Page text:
- During this time you will have blurred vision. This is natural.
- You will then be asked to stare at a bright light while the surgeon starts the laser.
- The laser will have been programmed for your specific surgery. The programming is based on your initial eye examination. The laser then removes (by vaporizing) an exact amount of cornea tissue to improve your vision. While this is going on you will hear the sounds of the laser and maybe catch a scent that some have said smells like burning hair.
- Following the work of the laser the surgeon replaces the flap to its original position. This flap adheres naturally. There are no stitches but an eye protector will be placed over your eye while the same procedure is used on the other eye.
The Recovery Room
The recovery room is quite a pleasant place to relax after your surgery. The lights are dim and it’s quiet and peaceful. Your surgeon will see you after you have had a chance to settle and relax. He will check your eyes very carefully and let you know how everything went. You can expect that your surgery went well. It is unusual (but certainly not unheard of) for a problem to have occurred during the procedure itself.
Following the Laser Eye Surgery
You can expect your eyes to be blurry for the first 24 hours. They should have cleared considerably by your 24-hour visit with your surgeon.
You may also experience some burning but this should clear up quickly. Do not rub your eyes. Your doctor can prescribed medication to help with this discomfort.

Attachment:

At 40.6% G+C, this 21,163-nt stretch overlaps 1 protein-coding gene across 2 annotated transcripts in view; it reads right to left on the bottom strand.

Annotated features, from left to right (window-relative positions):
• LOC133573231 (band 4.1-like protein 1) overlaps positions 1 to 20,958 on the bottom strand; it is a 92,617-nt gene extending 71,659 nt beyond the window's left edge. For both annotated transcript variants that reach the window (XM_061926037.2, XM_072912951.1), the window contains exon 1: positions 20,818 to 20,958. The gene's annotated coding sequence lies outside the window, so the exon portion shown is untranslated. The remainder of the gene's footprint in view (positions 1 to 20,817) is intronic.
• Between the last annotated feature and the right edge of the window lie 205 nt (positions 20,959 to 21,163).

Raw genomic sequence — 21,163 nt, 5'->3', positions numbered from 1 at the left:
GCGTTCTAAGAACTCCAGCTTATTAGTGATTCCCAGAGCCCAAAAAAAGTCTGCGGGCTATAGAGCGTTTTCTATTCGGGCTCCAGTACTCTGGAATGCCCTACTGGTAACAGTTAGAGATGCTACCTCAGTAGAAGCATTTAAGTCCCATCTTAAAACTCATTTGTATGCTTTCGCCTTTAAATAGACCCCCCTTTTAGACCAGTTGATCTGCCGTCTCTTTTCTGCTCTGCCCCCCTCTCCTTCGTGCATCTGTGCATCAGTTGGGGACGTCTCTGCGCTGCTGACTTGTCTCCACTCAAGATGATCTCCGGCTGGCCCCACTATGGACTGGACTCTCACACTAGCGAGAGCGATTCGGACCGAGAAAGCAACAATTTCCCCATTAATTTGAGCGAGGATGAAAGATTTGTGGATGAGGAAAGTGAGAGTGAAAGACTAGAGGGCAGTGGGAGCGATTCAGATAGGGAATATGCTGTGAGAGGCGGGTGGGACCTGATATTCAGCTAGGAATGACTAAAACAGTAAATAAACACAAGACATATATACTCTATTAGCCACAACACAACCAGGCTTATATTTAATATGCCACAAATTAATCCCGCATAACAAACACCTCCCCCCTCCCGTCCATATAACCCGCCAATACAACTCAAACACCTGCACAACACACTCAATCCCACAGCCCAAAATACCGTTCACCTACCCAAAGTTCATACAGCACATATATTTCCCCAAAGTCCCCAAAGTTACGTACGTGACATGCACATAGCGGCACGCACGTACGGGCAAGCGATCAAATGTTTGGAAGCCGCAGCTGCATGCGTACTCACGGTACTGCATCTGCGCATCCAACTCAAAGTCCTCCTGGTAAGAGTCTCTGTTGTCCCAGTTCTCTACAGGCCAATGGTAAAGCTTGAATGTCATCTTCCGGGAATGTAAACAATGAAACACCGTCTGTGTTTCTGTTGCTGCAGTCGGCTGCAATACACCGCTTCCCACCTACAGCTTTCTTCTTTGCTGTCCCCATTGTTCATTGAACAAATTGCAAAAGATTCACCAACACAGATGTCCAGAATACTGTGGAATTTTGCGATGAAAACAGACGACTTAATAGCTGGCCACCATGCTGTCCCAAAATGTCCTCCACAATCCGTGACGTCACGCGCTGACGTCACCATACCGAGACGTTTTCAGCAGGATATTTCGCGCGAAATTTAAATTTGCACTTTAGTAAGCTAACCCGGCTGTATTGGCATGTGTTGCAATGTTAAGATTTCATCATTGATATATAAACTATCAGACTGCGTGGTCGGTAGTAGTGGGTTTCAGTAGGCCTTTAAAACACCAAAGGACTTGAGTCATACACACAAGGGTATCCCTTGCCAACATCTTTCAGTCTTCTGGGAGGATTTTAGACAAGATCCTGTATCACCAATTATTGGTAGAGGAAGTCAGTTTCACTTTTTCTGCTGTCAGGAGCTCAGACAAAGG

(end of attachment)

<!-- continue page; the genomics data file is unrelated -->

Your doctor will prescribe any medications he believes you should take and will confirm your appointment with him the next day.
You will likely be given a pair of sunglasses (huge, ugly, granny sunglasses) to wear home and while you are outside. You will likely be given clear plastic eye covers to wear at night while sleeping.
You will also likely be given what are called “artificial tears” and told how and when to apply the drops. This helps to avoid dry eyes.
And finally, you will be advised to avoid any strenuous exercise, swimming, hot tubs, and whirlpools for the next two weeks. You may be advised to avoid washing your hair or having a shower (where water can wash across your face) for the next 24 hours. You will also be advised to avoid make up and especially eye make up at least for 24 hours. And you may be advised to avoid bending down. All these precautions are meant to avoid pressure and/or infection to the eyes.
Go home, relax, sleep is good, and do not worry. But if you do have any unexpected side-effects or you have any concerns, do not hesitate to contact your doctor immediately. He will either be able to reassure you or advise you to come and see him right away.
Remember, it is important to keep every single one of your post-operative eye appointments no matter how good you feel or how well you see.
Enjoy your experience of new vision without contacts or glasses
This article is meant to inform readers about the experience of having laser eye surgery. It is not meant to be an exact explanation of the entire laser eye surgery procedure; it is a story. It is not meant to take the place of medical advice. Always seek advice from your personal medical practitioner and other certified medical experts. E.&O.E.